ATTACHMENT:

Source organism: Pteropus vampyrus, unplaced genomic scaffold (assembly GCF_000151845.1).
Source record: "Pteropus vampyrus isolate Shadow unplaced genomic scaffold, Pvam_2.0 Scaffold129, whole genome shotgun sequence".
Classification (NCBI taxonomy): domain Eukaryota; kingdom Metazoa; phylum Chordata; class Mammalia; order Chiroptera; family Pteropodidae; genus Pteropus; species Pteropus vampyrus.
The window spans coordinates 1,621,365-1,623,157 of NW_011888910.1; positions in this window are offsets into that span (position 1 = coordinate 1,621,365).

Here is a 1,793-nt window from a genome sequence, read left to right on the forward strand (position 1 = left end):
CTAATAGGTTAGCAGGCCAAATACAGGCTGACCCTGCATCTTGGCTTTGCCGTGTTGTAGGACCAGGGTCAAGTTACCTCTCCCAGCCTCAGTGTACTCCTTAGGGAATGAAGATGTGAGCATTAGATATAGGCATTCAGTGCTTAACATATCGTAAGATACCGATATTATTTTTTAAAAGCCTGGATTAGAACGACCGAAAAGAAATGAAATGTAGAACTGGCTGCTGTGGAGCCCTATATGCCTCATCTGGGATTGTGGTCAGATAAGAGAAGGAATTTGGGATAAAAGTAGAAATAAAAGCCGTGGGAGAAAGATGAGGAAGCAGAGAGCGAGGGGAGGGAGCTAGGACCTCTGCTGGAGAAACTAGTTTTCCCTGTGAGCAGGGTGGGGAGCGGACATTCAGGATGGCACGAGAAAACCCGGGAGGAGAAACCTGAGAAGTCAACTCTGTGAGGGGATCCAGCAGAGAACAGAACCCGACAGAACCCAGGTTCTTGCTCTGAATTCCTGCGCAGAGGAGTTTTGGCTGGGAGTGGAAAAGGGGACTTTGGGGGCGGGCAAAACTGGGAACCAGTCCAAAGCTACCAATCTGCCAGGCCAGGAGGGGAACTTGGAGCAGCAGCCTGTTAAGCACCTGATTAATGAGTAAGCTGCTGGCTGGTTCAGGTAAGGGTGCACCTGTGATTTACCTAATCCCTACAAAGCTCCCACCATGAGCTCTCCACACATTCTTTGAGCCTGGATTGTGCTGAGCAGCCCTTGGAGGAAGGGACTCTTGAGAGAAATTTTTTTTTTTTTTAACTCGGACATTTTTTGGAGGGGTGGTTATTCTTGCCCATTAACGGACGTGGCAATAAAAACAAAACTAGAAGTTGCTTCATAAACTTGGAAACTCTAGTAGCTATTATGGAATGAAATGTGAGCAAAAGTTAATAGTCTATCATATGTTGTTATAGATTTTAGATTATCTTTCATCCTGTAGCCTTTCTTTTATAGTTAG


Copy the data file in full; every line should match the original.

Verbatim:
Source organism: Pteropus vampyrus, unplaced genomic scaffold (assembly GCF_000151845.1).
Source record: "Pteropus vampyrus isolate Shadow unplaced genomic scaffold, Pvam_2.0 Scaffold129, whole genome shotgun sequence".
Classification (NCBI taxonomy): domain Eukaryota; kingdom Metazoa; phylum Chordata; class Mammalia; order Chiroptera; family Pteropodidae; genus Pteropus; species Pteropus vampyrus.
The window spans coordinates 1,621,365-1,623,157 of NW_011888910.1; positions in this window are offsets into that span (position 1 = coordinate 1,621,365).

Here is a 1,793-nt window from a genome sequence, read left to right on the forward strand (position 1 = left end):
CTAATAGGTTAGCAGGCCAAATACAGGCTGACCCTGCATCTTGGCTTTGCCGTGTTGTAGGACCAGGGTCAAGTTACCTCTCCCAGCCTCAGTGTACTCCTTAGGGAATGAAGATGTGAGCATTAGATATAGGCATTCAGTGCTTAACATATCGTAAGATACCGATATTATTTTTTAAAAGCCTGGATTAGAACGACCGAAAAGAAATGAAATGTAGAACTGGCTGCTGTGGAGCCCTATATGCCTCATCTGGGATTGTGGTCAGATAAGAGAAGGAATTTGGGATAAAAGTAGAAATAAAAGCCGTGGGAGAAAGATGAGGAAGCAGAGAGCGAGGGGAGGGAGCTAGGACCTCTGCTGGAGAAACTAGTTTTCCCTGTGAGCAGGGTGGGGAGCGGACATTCAGGATGGCACGAGAAAACCCGGGAGGAGAAACCTGAGAAGTCAACTCTGTGAGGGGATCCAGCAGAGAACAGAACCCGACAGAACCCAGGTTCTTGCTCTGAATTCCTGCGCAGAGGAGTTTTGGCTGGGAGTGGAAAAGGGGACTTTGGGGGCGGGCAAAACTGGGAACCAGTCCAAAGCTACCAATCTGCCAGGCCAGGAGGGGAACTTGGAGCAGCAGCCTGTTAAGCACCTGATTAATGAGTAAGCTGCTGGCTGGTTCAGGTAAGGGTGCACCTGTGATTTACCTAATCCCTACAAAGCTCCCACCATGAGCTCTCCACACATTCTTTGAGCCTGGATTGTGCTGAGCAGCCCTTGGAGGAAGGGACTCTTGAGAGAAATTTTTTTTTTTTTTAACTCGGACATTTTTTGGAGGGGTGGTTATTCTTGCCCATTAACGGACGTGGCAATAAAAACAAAACTAGAAGTTGCTTCATAAACTTGGAAACTCTAGTAGCTATTATGGAATGAAATGTGAGCAAAAGTTAATAGTCTATCATATGTTGTTATAGATTTTAGATTATCTTTCATCCTGTAGCCTTTCTTTTATAGTTAG